Protect your Profits with Cash Flow Visibility & Risk Management

Cash Flow Visibility & Risk Management

FX volatility – a risk for corporate earnings

FX volatility can negatively impact corporate earnings, leave the bottom line of a business in bad shape, and ultimately diminish shareholder value. But there are ways to mitigate the problems caused volatility and turn it into opportunity.

As a component of FX and liquidity risk management processes, cash flow forecasting can be the key to preserving corporate earnings and result in greater economic value generated offshore.

Put another way, when organizations neglect to have cash flow forecasting as part of a broader set of FX and liquidity risk management initiatives, it jeopardizes the value of future sales revenues in non-functional currencies. This locks in the cost of goods sold and may impact restated earnings.

    FX risk is now a key driver
    of corporate earnings volatility.

FX risk is now a key driver of corporate earnings volatility. Hedging earnings has become even more critical given the increasing share of profits coming from overseas.

While the majority of multinational corporations hedge to varying degrees, those that don’t see FX volatility as a threat have a substantial impact on their earnings. Now more than ever, there is an increasing need for those businesses to review their risk management practices and policies.

Effective cash flow forecasting

Currency hedging programs aren’t new and there are many benefits to having one. In the face of FX volatility, a solid hedging program can offer:

  • Protected value generated from commercial activity offshore
  • Enterprise-wide visibility over future cash flows
  • Anticipated currency positions needed as a basis for the program’s effectiveness.

Regardless of industry or geographic location being considered, there are a number of best practices to consider. Here two of the most effective:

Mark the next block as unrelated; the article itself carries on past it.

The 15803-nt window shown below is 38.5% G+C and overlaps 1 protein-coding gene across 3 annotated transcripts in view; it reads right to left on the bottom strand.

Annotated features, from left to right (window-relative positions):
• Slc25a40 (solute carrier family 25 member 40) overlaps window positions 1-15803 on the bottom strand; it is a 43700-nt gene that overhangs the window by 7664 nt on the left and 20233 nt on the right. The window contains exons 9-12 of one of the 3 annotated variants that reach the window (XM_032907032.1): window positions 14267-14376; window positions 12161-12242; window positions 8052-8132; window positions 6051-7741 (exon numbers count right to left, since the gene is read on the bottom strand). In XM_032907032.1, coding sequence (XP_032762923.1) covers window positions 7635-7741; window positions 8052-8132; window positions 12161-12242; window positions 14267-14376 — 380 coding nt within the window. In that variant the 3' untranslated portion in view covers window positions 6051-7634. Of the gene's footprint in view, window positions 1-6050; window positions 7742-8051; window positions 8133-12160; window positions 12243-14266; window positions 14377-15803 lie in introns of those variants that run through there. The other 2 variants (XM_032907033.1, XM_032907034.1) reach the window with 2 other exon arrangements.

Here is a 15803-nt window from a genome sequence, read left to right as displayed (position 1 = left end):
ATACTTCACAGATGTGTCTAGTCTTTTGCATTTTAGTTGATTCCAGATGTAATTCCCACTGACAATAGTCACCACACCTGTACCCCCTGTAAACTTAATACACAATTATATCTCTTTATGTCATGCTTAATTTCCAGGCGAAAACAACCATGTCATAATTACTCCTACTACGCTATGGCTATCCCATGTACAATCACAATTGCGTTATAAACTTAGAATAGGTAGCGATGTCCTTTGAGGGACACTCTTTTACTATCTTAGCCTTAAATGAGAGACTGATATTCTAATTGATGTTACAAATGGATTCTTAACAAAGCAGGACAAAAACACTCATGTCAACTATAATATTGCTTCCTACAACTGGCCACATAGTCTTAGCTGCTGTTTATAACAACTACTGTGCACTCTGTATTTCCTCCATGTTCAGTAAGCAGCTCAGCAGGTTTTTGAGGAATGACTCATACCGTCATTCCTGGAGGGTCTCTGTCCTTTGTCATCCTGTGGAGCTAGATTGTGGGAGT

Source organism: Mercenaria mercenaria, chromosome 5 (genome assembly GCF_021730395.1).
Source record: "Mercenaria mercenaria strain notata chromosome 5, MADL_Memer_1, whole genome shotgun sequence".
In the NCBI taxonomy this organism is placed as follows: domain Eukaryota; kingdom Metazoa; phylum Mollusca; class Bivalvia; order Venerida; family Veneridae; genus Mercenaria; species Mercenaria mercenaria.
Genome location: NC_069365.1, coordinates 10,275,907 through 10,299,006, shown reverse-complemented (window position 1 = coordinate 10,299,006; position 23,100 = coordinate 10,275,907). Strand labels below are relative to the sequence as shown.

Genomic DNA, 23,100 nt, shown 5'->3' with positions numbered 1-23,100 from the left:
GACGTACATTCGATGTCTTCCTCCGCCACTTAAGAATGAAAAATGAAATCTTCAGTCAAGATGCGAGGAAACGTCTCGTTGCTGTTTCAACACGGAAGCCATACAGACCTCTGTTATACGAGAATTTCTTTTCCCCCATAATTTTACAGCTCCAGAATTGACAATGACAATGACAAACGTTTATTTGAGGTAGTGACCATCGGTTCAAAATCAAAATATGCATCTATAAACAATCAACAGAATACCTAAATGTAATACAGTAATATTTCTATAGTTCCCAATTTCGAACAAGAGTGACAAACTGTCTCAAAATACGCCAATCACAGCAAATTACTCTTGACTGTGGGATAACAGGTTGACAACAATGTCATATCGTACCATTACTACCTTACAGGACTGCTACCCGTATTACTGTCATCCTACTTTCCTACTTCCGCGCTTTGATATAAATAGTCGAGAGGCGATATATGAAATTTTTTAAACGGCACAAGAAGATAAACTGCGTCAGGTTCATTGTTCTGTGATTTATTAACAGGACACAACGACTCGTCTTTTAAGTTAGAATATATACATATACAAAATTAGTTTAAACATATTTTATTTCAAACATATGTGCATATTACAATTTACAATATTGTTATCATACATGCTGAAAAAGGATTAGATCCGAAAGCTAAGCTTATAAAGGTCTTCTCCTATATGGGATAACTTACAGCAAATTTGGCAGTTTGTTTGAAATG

1. Circumvent structural complexities

Having accurate and timely visibility over a consolidated actual cash position is the first step towards preparing a forecast. Mobilizing cash to “Header Accounts” through automated sweeps or manually through wires allows Treasury to view the consolidated actual cash position through the minimum number of accounts. This helps avoid structural complexity and inefficiencies, which may be hardwired into some corporate financial management ecosystems today.

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Where these liquidity structures are in place, the header accounts may then be included in the aggregated forecast cash flows.

Next, overlaying the actual cash positions with forecast data (for example, pertaining to AP and AR and other booked transactions) from ERP systems and then overlay that with any large future episodic cash flows not contained within the ERP such as expected flows arising from Tax, M&A, and capital expenditure. All this requires close liaison between Treasury, Tax, Corporate Finance and other parts of the organization.

2. Adopt multiple methodologies

There is no silver bullet with respect to preparing the forecast. Multiple methodologies are often adopted depending on flows being forecast, frequency of reforecasting (cycles) and forecast horizon being considered. Recognizing that business cycles are not linked to a financial year, it is now recognized that a more frequent rolling forecast — versus, a fixed financial year budget — is the more effective basis to manage liquidity and FX risks.

Forecasts prepared for the purpose of managing these risks should be realistic projections underpinned by valid business and economic assumptions as opposed to commercial targets, which can be more aspirational. The frequency of the rolling forecast should not be too rigid either. That is, the more volatile the environment, the more frequent a revised forecast is required. 

Learn more about FX risk and corporate payments here or schedule a chat with one of our payments specialists at this link.